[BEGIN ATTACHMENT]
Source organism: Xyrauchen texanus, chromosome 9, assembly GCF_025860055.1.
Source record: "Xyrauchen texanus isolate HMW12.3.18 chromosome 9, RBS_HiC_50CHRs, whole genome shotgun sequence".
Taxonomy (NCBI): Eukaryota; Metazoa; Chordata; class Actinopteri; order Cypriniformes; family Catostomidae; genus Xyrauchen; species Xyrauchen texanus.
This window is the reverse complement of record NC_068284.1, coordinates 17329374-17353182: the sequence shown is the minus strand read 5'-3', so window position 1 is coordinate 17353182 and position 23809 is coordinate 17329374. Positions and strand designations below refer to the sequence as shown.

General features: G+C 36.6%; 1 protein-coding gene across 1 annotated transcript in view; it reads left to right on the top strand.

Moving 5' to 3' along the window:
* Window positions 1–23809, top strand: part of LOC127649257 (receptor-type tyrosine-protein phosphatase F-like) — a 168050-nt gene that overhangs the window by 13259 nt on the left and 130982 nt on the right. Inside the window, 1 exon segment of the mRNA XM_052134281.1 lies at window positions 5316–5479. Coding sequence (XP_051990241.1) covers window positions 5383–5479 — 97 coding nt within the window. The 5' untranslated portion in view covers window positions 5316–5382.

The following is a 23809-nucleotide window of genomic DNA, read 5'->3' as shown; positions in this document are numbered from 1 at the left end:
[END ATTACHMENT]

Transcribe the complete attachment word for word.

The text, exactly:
Source organism: Xyrauchen texanus, chromosome 9, assembly GCF_025860055.1.
Source record: "Xyrauchen texanus isolate HMW12.3.18 chromosome 9, RBS_HiC_50CHRs, whole genome shotgun sequence".
Taxonomy (NCBI): Eukaryota; Metazoa; Chordata; class Actinopteri; order Cypriniformes; family Catostomidae; genus Xyrauchen; species Xyrauchen texanus.
This window is the reverse complement of record NC_068284.1, coordinates 17329374-17353182: the sequence shown is the minus strand read 5'-3', so window position 1 is coordinate 17353182 and position 23809 is coordinate 17329374. Positions and strand designations below refer to the sequence as shown.

General features: G+C 36.6%; 1 protein-coding gene across 1 annotated transcript in view; it reads left to right on the top strand.

Moving 5' to 3' along the window:
* Window positions 1–23809, top strand: part of LOC127649257 (receptor-type tyrosine-protein phosphatase F-like) — a 168050-nt gene that overhangs the window by 13259 nt on the left and 130982 nt on the right. Inside the window, 1 exon segment of the mRNA XM_052134281.1 lies at window positions 5316–5479. Coding sequence (XP_051990241.1) covers window positions 5383–5479 — 97 coding nt within the window. The 5' untranslated portion in view covers window positions 5316–5382.

The following is a 23809-nucleotide window of genomic DNA, read 5'->3' as shown; positions in this document are numbered from 1 at the left end: